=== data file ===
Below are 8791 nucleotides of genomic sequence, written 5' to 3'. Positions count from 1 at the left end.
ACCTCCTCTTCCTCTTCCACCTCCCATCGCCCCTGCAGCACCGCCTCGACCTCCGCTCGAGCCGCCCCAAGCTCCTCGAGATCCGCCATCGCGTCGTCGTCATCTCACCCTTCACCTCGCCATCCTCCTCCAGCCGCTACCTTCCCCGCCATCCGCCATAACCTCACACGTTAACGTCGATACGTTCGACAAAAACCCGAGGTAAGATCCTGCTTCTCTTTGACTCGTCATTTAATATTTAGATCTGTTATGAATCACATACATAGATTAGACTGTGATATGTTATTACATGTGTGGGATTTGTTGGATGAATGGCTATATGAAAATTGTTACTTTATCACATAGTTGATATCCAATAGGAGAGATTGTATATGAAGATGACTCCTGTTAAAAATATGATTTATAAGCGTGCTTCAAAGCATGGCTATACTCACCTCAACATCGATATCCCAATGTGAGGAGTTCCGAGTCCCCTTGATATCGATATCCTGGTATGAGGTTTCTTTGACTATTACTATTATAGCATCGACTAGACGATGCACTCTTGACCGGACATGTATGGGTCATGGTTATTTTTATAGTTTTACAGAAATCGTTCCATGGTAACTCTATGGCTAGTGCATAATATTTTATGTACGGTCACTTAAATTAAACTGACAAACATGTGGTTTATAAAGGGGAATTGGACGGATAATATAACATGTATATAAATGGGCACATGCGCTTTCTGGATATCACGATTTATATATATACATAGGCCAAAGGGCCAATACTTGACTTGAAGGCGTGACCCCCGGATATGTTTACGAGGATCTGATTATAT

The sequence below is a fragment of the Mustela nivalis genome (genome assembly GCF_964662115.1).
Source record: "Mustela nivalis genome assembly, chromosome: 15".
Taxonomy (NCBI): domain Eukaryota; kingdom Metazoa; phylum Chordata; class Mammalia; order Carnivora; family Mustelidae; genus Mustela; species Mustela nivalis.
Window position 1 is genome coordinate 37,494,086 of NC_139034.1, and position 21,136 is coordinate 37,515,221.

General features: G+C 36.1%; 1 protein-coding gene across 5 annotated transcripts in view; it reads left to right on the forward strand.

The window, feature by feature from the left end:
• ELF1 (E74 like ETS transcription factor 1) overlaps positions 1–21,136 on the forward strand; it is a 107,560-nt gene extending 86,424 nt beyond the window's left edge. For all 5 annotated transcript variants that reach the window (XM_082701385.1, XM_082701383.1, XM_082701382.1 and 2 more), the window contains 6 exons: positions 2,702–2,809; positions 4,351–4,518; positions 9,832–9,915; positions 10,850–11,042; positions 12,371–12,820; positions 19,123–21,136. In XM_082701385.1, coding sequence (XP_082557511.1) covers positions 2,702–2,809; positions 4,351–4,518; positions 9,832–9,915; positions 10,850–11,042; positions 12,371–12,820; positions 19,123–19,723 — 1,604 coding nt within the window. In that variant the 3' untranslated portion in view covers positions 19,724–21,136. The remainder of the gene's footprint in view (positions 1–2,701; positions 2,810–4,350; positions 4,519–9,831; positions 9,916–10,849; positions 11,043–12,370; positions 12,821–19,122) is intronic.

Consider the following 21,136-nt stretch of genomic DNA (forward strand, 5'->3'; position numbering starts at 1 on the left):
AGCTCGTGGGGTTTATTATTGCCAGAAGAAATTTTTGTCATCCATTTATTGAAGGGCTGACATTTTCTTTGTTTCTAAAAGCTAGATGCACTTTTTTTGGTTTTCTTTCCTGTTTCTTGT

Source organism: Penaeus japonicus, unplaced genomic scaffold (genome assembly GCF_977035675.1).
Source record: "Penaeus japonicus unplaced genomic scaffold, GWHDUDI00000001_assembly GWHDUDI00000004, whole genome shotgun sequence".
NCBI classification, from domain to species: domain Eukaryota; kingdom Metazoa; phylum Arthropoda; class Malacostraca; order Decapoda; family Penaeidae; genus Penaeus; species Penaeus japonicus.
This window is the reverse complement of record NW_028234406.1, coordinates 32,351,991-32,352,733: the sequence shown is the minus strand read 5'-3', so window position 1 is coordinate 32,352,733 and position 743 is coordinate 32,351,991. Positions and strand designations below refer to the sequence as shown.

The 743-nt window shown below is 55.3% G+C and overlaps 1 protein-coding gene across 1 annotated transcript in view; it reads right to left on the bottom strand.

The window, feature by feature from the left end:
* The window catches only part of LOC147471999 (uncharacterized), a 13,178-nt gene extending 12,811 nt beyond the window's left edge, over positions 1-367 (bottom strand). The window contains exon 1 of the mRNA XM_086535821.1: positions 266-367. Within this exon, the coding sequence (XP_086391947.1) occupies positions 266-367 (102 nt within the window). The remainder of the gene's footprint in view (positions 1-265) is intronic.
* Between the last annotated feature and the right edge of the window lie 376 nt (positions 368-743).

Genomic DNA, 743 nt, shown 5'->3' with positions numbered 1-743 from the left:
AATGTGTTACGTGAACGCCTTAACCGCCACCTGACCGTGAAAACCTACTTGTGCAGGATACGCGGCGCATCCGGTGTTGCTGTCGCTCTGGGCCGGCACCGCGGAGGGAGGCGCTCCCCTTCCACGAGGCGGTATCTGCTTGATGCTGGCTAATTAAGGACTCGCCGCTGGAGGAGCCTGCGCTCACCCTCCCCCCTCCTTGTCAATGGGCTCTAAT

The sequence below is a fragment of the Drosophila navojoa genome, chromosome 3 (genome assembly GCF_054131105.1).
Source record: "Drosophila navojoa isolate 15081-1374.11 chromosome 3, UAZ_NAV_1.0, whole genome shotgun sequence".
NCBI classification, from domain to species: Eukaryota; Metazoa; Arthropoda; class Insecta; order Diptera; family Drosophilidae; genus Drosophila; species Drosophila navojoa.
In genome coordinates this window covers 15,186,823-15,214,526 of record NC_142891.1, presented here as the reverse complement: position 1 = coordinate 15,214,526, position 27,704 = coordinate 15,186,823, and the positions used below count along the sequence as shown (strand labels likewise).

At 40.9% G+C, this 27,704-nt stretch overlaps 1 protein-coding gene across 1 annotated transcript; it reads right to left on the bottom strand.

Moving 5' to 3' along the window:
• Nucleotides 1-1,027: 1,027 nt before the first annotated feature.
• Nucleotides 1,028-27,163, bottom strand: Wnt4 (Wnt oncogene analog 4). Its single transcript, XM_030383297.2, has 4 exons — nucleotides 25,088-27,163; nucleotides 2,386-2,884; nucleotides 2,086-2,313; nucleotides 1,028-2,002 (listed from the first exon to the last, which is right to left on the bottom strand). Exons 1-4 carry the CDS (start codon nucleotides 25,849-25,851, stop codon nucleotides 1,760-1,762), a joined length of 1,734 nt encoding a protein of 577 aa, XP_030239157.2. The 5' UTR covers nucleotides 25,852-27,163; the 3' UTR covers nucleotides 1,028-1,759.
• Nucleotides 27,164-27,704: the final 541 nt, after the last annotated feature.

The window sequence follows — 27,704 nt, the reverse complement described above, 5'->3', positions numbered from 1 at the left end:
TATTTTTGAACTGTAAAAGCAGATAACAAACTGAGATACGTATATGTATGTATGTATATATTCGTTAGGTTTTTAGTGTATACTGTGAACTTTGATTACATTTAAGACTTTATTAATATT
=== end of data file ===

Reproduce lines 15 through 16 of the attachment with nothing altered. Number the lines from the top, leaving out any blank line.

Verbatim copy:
This window is the reverse complement of record NW_028234406.1, coordinates 32,351,991-32,352,733: the sequence shown is the minus strand read 5'-3', so window position 1 is coordinate 32,352,733 and position 743 is coordinate 32,351,991. Positions and strand designations below refer to the sequence as shown.

The 743-nt window shown below is 55.3% G+C and overlaps 1 protein-coding gene across 1 annotated transcript in view; it reads right to left on the bottom strand.